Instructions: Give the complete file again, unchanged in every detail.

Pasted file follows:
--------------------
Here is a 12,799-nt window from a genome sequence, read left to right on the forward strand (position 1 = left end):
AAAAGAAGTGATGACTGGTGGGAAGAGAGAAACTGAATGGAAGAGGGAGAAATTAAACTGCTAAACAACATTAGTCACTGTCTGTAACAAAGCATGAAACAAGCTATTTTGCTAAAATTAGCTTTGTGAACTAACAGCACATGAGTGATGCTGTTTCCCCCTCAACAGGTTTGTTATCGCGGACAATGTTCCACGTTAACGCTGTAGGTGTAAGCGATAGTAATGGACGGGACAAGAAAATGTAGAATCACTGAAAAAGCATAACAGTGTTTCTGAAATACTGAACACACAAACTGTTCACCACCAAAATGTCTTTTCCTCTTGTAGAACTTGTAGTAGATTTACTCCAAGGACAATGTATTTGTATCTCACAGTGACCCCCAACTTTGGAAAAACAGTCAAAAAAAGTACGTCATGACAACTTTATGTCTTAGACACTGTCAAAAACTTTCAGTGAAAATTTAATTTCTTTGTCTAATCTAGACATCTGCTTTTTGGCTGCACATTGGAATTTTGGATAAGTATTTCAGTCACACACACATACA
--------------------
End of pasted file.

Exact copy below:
Here is a 12,799-nt window from a genome sequence, read left to right on the forward strand (position 1 = left end):
AAAAGAAGTGATGACTGGTGGGAAGAGAGAAACTGAATGGAAGAGGGAGAAATTAAACTGCTAAACAACATTAGTCACTGTCTGTAACAAAGCATGAAACAAGCTATTTTGCTAAAATTAGCTTTGTGAACTAACAGCACATGAGTGATGCTGTTTCCCCCTCAACAGGTTTGTTATCGCGGACAATGTTCCACGTTAACGCTGTAGGTGTAAGCGATAGTAATGGACGGGACAAGAAAATGTAGAATCACTGAAAAAGCATAACAGTGTTTCTGAAATACTGAACACACAAACTGTTCACCACCAAAATGTCTTTTCCTCTTGTAGAACTTGTAGTAGATTTACTCCAAGGACAATGTATTTGTATCTCACAGTGACCCCCAACTTTGGAAAAACAGTCAAAAAAAGTACGTCATGACAACTTTATGTCTTAGACACTGTCAAAAACTTTCAGTGAAAATTTAATTTCTTTGTCTAATCTAGACATCTGCTTTTTGGCTGCACATTGGAATTTTGGATAAGTATTTCAGTCACACACACATACA